One of the more successful teams and their competitive low-carbon spaghetti towers

Increasing Student Participation

“Talking Tokens”

Talking Tokens are issued by the classroom teacher and/or teaching assistant to pupils who participate to questions and/or ask questions during lessons. Pupils are encouraged to write their name and year group on the back of the 'Talking Token' and place them into the relevant 'Talking Token' collection box for their year group. At the end of each term, all 'Talking Tokens' are placed together and a pupil is selected at random. The more 'Talking Tokens' a pupil collects for contributing answers to questions in class, the more chances they have to win a prize.

At the end of this week the following number of 'Talking Tokens' collected across the whole school are 510. Well done to all those who received a token for their contribution in their lessons.

“Has your lesson been REAL (Relevant, Engaging, Active Learning)?”

Using REAL tokens students have the opportunity to give instant feedback to staff about their experiences within the lesson.

Students are provided with a token and at the end of the lesson, are asked if their lesson has been R.E.A.L. (Relevant, Engaging, Active Learning). Students then place their token into the 'Yes' or 'No' box, which is in every teaching classroom. Staff then uses this information to make any modification to their delivery of their lesson. These tokens are then collected in at the end of every week and counted.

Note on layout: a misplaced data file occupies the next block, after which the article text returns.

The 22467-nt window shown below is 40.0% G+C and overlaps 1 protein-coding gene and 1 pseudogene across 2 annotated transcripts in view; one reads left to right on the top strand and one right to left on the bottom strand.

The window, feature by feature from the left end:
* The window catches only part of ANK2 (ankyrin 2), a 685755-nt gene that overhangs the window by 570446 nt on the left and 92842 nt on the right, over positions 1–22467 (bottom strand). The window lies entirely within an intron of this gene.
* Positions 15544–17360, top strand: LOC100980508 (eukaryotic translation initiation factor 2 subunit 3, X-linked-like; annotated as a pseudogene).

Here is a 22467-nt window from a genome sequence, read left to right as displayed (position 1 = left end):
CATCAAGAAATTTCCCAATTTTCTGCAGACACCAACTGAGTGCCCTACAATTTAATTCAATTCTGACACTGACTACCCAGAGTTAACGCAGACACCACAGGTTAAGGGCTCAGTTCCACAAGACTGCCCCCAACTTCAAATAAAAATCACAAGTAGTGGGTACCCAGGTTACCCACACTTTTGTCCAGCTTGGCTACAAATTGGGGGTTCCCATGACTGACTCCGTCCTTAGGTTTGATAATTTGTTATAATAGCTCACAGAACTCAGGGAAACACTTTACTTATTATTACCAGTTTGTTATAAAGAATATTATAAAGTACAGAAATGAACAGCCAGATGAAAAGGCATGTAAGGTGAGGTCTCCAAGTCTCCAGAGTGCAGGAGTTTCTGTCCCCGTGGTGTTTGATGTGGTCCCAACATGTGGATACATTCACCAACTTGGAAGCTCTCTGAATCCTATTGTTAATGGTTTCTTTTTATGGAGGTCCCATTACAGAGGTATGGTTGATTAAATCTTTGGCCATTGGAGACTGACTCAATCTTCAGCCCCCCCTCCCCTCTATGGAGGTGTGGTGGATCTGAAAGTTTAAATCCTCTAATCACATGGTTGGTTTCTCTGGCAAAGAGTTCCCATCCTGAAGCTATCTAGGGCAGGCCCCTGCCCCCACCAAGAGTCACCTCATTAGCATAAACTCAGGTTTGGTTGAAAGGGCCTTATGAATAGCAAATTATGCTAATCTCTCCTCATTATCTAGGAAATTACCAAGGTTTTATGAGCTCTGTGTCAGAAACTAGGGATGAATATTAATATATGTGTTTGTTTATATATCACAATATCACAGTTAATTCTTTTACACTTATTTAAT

Results for this week:

  • YES – 2287
  • No – 220 tokens

Many of you will be aware that the RGS car park is busy this year and this is of course due to the continued growth of the school. Maximum speed limit is 5mph. Please ensure that you are not driving any faster than this as you enter, during and when you exit the car park. Parents who do not comply with this speed limit will be asked not to drive through the car park.

How can we all help with the congestion at the beginning and end of the school day?

  • Where possible girls to walk/ cycle to school
  • Parents to team up and run car shares so that less cars are coming to RGS, in addition to helping the environment!
  • Any cars who do have to come to RGS will be required to TURN LEFT out of the school carpark from MONDAY 13th SEPTEMBER

A reminder that it is also not permitted to stop on the very busy Northumberland Avenue.

Sports in Mind

October half-term short breaks

The following services are offering short breaks for children and young people with additional needs living in Reading borough this October half-term:

  • Chance to Dance Stars CIC – SEND Activity Days, 25-27 October. Dance and drama activity days. Ages 5+. £20 per session.
  • Multi-sports camps – delivered by RFC Community Trust, 25-27 October, 10.30am-2pm. Multi-sport activities alongside specialist sports. Ages 8-16. Taking place at The Avenue School. £20 per day.
  • Make Sense Theatre – 27-29 October. Drama and multi-sensory workshops. Ages 5-18. Taking place at The Avenue School. £20 per workshop.

Stevensons - your local and online school uniform supplier

We are delighted to be launching a second-hand uniform shop at RGS. Please send in any good quality uniform you no longer need. Mrs Emmett will be awaiting your deliveries! For further information please email selliott@readinggirlsschool.net